79. Paragraph 6 replaces the reference to section 16 in that section to a reference to the new sections 76A and 76B that will replace it.

Schedule 3

80. This Schedule makes repeals consequential to the provisions in the Bill.


81. With the exception of the following, the measures in the Bill will be cost neutral or have a minimal impact on public expenditure.

82. The new provision making it unlawful for specified public authorities to discriminate directly on racial grounds in exercising any of their functions (clause 1) is likely to result in increased costs for public authorities. Although many functions of public authorities are already covered by the existing Act, some are not. The new provision could lead public authorities to amend their procedures and practices in response to successful actions, or in anticipation of actions, and this may give rise to costs.

83. Enforcement of this new provision will, with the exception of some cases in the immigration field, be through designated county courts and in Scotland sheriff's courts. With some exceptions, proceedings will be subject to the same procedures and remedies as for existing non-employment cases under the Race Relations Act 1976. There are likely to be additional costs to public authorities in relation to defending cases, settling cases, and paying damages if they lose cases. The current level of awards in non-employment cases may be a guide to the likely level of award in new cases: in cases represented by the CRE in 1997 and 1998, awards averaged approximately £1,000, settlements averaged approximately £2,000, and pre-litigation settlements settled by CRE officials averaged approximately £6,000.

84. The Bill will extend the Race Relations Act 1976 to a wide range of functions of specified public authorities. It is impossible to calculate what the overall financial effects of the Bill will be for those authorities, or the effect for particular public authorities, or to be sure that any amendments to their procedures and practices would not have been made in any case regardless of the provisions of the Bill (for example, as a result of other domestic policy decisions).

85. Additional public expenditure on the legal aid budget is also likely to arise from the new provision introduced in clause 1. In relation to cases starting in the county court, or in Scotland the sheriff court (all cases other than some immigration cases) it is estimated that this additional expenditure will increase gradually over five years, and that a steady-state will be reached in year five. The size of the increase will depend on a number of factors that are hard to predict (including the number of new cases that will be brought) but it is estimated that the net cost to the legal aid budget (taking into account recovered costs) could be up to £600,000 per annum once steady-state has been reached.

86. In addition, there are likely to be significant costs to the legal aid budget arising from cases starting in the Immigration Appellate Authority (IAA) (clause 5). Again, the number of cases is difficult to predict. Forecasts of the total number of appeals to the IAA for the next financial years are 31,000 (2000-2001) and 35,000 (2001-2002), and it is possible that a high proportion of such appeals will in future include an appeal on race grounds. For each case that includes an appeal on race grounds, there will be some additional cost to the legal aid budget.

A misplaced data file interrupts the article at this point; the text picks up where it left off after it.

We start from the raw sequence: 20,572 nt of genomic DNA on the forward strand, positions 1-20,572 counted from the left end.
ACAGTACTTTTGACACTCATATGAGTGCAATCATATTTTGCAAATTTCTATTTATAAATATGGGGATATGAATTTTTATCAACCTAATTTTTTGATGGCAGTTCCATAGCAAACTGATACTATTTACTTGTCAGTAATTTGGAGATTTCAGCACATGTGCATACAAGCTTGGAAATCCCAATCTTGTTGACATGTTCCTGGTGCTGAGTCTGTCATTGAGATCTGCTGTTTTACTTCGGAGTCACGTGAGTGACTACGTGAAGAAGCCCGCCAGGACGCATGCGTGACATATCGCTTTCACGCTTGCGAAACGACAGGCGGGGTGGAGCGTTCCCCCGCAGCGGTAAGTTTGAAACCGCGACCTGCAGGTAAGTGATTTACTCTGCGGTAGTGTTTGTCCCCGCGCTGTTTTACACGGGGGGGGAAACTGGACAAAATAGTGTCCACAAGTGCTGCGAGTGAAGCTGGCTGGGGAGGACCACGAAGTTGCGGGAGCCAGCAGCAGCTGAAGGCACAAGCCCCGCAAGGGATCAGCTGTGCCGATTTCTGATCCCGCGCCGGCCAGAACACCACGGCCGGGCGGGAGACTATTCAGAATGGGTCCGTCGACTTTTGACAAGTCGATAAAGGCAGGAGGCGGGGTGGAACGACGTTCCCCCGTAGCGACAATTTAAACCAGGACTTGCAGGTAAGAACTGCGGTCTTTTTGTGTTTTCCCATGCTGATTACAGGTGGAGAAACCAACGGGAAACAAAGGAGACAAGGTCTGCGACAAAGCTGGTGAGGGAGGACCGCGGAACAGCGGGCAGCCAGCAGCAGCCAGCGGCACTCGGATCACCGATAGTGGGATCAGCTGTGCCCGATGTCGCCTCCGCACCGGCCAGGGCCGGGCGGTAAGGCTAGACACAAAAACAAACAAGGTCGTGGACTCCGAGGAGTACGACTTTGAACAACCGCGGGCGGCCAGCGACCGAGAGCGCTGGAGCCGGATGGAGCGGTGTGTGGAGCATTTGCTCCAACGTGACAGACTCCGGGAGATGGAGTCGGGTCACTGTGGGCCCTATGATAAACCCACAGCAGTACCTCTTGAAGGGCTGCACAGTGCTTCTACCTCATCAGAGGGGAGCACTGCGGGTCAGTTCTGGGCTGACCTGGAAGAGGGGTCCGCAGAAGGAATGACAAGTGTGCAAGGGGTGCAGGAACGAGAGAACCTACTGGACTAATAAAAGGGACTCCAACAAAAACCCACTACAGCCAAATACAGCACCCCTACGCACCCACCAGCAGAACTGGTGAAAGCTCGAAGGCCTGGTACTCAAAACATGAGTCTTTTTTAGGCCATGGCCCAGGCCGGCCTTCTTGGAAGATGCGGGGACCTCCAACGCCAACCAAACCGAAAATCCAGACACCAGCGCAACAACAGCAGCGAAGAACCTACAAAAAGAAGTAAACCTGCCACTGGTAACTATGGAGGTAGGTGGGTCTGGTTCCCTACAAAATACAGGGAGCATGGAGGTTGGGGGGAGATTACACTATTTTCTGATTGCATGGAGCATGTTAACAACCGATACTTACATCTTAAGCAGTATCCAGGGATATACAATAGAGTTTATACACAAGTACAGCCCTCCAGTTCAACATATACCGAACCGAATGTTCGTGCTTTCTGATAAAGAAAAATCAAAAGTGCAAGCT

87. There will be some additional costs to the county courts and in Scotland the sheriff courts, arising both from cases that start in those courts and from cases that start in the IAA, but on current assumptions it will be possible to contain these within the current fees structure.

88. There will be an initial cost from the provision to start some immigration cases in the IAA in training adjudicators and IND staff to handle Race Relations Act points.

89. The CRE may provide assistance to active or prospective complainants under the Race Relations Act. This may include giving advice, seeking a settlement and arranging for legal advice or assistance or representation. There could be increased costs for the CRE arising from the increased number of cases that will now be within the scope of the Race Relations Act.

90. Costs arising as a result of the Bill will be met from agreed Departmental expenditure limits.


91. The Bill will not have any significant effects on public service manpower.


92. The Bill will come into effect on the date or dates specified by order by the Secretary of State.


93. A Regulatory Impact Assessment has been prepared and is separately available. There is the potential for some costs implications for private sector bodies carrying out public functions that are not already covered by the existing legislation. It is not envisaged that the cost implications will be significant.

94. Copies of the Regulatory Impact Assessment are available from Ian Cheeseman, Race Equality Bill Team, Constitutional and Community Policy Directorate, Home Office, 12th Floor, 50 Queen Anne's Gate, London SW1H 9AT.


95. Section 19 of the Human Rights Act 1998 requires the Minister in charge of a Bill in either House of Parliament to make a statement, before second reading, about the compatibility of the provisions of the Bill with the Convention rights (as defined by section 1 of that Act). Lord Bassam of Brighton, Parliamentary Under Secretary of State for the Home Department has made the following statement:

In my view the provisions of the Race Relations (Amendment) Bill [H.L.] are compatible with the Convention rights.

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Prepared: 3 December 1999